James Martin is a political theorist with interests in public speech, argument, and their effects on subjectivity. These interests grew out of a longstanding focus on theories of ideology and discourse, which informed his published research on various Italian thinkers in the twentieth century, on Marxism and post-Marxist thought, and Continental philosophies. More recently, he has been working on rhetoric – the ancient arts of speech and persuasion – and its relationship to emotions and affects in contemporary politics. In this he draws upon the traditions of psychoanalysis and political psychology to explore the ways speech and language shape political feelings. He is currently working on the topic of ‘hate speech’ and preparing to write a short book on the ‘psychopolitics of speech’.
Between 2013 and 2015 James was a Leverhulme Research Fellow working on a project on affects and political speech. He is the convenor of the Rhetoric and Politics Specialist Group of the UK Political Studies Association and a founding member of the Association for Psychosocial Studies. He is a co-editor of the Palgrave journal, Contemporary Political Theory.
- 1994 PhD on the political thought of Antonio Gramsci. University of Bristol
- 1989 MA in Political Thought. University of Kent at Canterbury
- 1988 BA Hons, Politics and Sociology. University of East Anglia
James arrived at Goldsmiths as a lecturer in politics after working for six years at Queen’s University, Belfast. There he taught modules on political theory, Italian politics, and fascism. At Goldsmiths he has taught democratic theory, the modern state, and he now teaches modules on rhetoric, Continental philosophy, and psychoanalytic perspectives on politics.
- Rhetoric and Politics
- Beyond All Reason
- Psychopolitics (PG)
Areas of supervision
James has supervised a number of doctoral theses in political theory, political thought, cultural studies and psychology. He is especially interested in projects on: contemporary political theory; rhetoric and political speech; psychoanalysis and politics; and political psychology.
- Rhetoric in British Politics and Society (co-ed), Palgrave 2014
- Politics and Rhetoric: A Critical Introduction, Routledge 2014
- Piero Gobetti and the Politics of Liberal Revolution, Palgrave US 2008
- Third Way Discourse (co-author), Edinburgh University Press 2003
- Gramsci’s Political Analysis, Macmillan 1998
Professor James Martin's research lies broadly in the realm of Continental political theory, rhetoric and psychoanalysis. See his personal website linked above for further details of his research and publications as well as the Publications tab.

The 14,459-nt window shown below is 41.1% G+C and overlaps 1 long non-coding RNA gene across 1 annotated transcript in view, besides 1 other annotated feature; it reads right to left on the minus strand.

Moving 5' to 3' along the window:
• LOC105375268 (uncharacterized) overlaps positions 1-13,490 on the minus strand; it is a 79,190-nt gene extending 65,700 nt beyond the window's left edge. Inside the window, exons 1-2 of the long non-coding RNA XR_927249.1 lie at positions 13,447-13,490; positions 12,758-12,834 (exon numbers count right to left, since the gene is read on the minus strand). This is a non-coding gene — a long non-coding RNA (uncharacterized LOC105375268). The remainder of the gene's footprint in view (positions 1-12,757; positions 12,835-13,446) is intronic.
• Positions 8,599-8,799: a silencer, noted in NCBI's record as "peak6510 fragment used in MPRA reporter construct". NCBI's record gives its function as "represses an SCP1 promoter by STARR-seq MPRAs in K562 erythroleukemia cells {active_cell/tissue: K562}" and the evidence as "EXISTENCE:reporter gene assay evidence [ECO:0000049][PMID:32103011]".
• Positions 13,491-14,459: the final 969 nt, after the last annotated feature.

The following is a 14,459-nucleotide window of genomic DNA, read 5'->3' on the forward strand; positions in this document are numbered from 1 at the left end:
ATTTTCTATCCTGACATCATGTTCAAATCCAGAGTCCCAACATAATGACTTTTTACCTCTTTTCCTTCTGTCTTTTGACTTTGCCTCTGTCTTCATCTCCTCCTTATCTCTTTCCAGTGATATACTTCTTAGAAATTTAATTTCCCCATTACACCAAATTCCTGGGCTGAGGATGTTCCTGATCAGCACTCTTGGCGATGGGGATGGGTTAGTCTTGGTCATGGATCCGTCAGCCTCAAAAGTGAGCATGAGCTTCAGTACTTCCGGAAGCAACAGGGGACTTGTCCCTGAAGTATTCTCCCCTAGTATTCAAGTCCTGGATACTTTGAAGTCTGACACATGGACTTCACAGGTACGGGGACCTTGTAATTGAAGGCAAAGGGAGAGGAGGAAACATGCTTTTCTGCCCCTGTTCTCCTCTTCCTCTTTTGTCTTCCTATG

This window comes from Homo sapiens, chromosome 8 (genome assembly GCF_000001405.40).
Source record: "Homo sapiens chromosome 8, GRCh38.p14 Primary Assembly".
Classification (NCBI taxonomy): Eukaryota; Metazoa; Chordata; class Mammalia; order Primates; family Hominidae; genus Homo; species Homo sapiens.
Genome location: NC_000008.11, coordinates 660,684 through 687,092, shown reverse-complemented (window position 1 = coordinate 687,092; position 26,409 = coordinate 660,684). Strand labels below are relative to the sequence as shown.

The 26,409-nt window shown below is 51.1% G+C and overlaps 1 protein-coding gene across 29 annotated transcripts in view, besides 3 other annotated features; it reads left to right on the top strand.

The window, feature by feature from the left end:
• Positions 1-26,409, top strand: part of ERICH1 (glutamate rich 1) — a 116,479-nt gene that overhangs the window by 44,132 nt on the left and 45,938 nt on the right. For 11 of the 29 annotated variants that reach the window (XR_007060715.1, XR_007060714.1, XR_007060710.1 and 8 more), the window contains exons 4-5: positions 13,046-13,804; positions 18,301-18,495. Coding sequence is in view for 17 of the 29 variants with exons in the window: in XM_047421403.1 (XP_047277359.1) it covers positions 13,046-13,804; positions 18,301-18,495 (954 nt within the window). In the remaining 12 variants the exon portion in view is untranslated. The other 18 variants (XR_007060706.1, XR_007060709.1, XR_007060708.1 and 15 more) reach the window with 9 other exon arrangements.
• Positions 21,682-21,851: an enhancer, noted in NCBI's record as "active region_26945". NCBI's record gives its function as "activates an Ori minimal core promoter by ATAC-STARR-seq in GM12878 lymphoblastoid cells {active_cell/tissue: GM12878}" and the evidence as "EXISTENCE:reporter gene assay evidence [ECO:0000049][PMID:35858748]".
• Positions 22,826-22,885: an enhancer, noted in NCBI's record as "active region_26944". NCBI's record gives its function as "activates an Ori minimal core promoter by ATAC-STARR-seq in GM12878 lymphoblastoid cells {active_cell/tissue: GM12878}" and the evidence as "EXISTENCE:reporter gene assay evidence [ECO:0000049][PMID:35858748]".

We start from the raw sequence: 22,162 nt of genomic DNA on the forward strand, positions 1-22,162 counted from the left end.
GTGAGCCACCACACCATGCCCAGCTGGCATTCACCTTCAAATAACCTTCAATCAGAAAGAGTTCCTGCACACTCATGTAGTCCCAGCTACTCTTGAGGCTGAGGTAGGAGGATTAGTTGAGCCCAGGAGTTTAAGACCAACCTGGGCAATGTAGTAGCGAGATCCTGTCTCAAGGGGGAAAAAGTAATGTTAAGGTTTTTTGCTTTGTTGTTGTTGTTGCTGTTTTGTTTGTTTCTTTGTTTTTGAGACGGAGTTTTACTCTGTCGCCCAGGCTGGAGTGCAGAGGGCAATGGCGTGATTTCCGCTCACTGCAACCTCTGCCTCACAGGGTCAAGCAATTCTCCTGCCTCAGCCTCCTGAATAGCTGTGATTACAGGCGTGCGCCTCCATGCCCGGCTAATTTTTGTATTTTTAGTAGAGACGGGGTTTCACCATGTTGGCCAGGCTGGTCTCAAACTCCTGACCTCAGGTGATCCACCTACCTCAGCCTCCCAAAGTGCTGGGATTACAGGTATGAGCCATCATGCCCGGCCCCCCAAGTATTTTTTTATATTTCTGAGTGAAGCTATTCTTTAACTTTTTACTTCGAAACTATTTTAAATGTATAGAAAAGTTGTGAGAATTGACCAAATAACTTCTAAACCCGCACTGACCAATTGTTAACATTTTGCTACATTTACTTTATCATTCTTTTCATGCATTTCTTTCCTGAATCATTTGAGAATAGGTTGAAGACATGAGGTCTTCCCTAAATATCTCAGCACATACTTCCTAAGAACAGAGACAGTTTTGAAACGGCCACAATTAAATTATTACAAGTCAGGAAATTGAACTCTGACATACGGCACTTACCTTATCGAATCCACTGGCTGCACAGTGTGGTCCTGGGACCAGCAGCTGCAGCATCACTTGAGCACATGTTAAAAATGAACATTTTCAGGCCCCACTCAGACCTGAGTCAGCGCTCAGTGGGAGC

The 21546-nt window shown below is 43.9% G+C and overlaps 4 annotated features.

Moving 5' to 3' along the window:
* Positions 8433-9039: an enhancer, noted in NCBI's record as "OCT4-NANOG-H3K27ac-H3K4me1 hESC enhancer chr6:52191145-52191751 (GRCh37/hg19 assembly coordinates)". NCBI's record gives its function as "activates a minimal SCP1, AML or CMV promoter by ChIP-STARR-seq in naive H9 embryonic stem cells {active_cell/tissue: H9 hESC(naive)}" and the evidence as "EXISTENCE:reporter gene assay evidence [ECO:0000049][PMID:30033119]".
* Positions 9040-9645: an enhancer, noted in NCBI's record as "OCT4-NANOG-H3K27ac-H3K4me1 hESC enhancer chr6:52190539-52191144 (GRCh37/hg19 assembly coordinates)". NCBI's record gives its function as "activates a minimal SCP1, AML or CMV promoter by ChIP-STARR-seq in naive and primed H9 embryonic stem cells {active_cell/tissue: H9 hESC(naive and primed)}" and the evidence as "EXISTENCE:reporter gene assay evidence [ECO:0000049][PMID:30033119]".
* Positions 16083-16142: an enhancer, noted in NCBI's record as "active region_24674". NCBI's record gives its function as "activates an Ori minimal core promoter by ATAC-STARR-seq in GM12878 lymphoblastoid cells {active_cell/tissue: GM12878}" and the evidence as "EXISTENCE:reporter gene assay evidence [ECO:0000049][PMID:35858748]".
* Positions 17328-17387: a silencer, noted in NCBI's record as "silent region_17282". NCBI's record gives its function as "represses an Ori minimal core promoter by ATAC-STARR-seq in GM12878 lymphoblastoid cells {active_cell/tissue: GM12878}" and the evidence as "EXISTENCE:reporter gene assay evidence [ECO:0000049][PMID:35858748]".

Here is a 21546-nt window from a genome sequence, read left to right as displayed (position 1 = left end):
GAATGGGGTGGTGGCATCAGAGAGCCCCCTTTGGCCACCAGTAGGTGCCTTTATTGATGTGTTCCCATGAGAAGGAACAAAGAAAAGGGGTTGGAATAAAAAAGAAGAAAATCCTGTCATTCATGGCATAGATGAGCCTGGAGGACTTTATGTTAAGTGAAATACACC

Martin, James. 2019. Psychopolitics of Speech: Uncivil Discourse and the Excess of Desire. Bielefeld, Germany: Transcript. ISBN 9783837639193
Martin, James. 2008. Piero Gobetti and the Politics of Liberal Revolution. New York: Palgrave Macmillan. ISBN 9780230602748
Bastow, Steve and Martin, James. 2003. Third Way Discourse: European Ideologies in the Twentieth Century. Edinburgh: Edinburgh University Press. ISBN 0748615601
Martin, James. 1998. Gramsci’s Political Analysis: A Critical Introduction. Palgrave Macmillan. ISBN 978-0312212438
Martin, James, ed. 2013. Chantal Mouffe: Hegemony, Radical Democracy, and the Political. London: Routledge. ISBN 978-0-415-82522-1
Martin, James, ed. 2008. The Poulantzas Reader: Marxism, Law, and the State. London: Verso. ISBN 978 1 84467 199 1
Martin, James and Cowling, Mark, eds. 2002. Marx’s Eighteenth Brumaire: (Post)Modern Interpretations. Pluto press. ISBN 978-0745318318
Martin, James, ed. 2001. Antonio Gramsci: Critical Assessments of Leading Political Philosophers: Critical Assessments of Political Philosophers: 4 volume set. Routledge. ISBN 978-0415217477
Martin, James. 2018. Rhetoric and the Emotions. In: Andreas Hetzel and Gerald Posselt, eds. Handbuch Rhetorik und Philosophie [Handbook of Rhetoric and Philosophy]. 9 Germany: Walter De Gruyter Mouton, pp. 607-623. ISBN 978-3-11-031819-7
Martin, James. 2018. Intersecting Planes: Futurism, Fascism, and Gramsci. In: J. London, ed. One Hundred Years of Futurism: Aesthetics, Politics and Performance. Bristol UK: Intellect Ltd, pp. 79-99. ISBN 9781783208425
Martin, James. 2015. The Rhetoric of the Manifesto. In: Terrell Carver and James Farr, eds. The Cambridge Companion to The Communist Manifesto. Cambridge, UK: Cambridge University press, pp. 50-66. ISBN 9781107037007
Martin, James. 2015. Morbid Symptoms: Gramsci and the Crisis of Liberalism. In: Mark McNally, ed. Antonio Gramsci. Basingstoke: Palgrave, pp. 34-51. ISBN 9781137334176
Martin, James. 2010. A post-secular faith: Connolly on pluralism and evil. In: , ed. Democracy and Pluralism: The political thought of William Connolly. London: Routledge, pp. 129-143. ISBN 9780415473507
Martin, James. 2016. Capturing Desire: Rhetorical Strategies and the Affectivity of Discourse. British Journal of Politics and International Relations, 18(1), pp. 143-160. ISSN 13691481
Martin, James. 2015. Situating Speech: A Rhetorical Approach to Political Strategy. Political Studies, 63(1), pp. 25-42. ISSN 0032-3217
Martin, James. 2010. A radical freedom? Gianni Vattimo's ‘emancipatory nihilism’. Contemporary Political Theory, 9(3), pp. 325-344. ISSN 1470-8914
Martin, James and Finlayson, Alan. 2008. 'It Ain't What You Say ...': British Political Studies and the Analysis of Speech and Rhetoric. British Politics, 3(4), pp. 445-464. ISSN 1746-918X
Martin, James. 2007. Piero Gobetti and the rhetoric of liberal anti-fascism. History of the Human Sciences, 20(4), pp. 107-127. ISSN 09526951
Martin, James. 2005. Ideology and Antagonism in Modern Italy: Poststructuralist Reflections. Critical Review of International Social and Political Philosophy, 8(2), pp. 145-160. ISSN 13698230
Martin, James. 2002. The Political logic of discourse: a neo-Gramscian view. History of European Ideas, 28, pp. 21-31. ISSN 0191-6599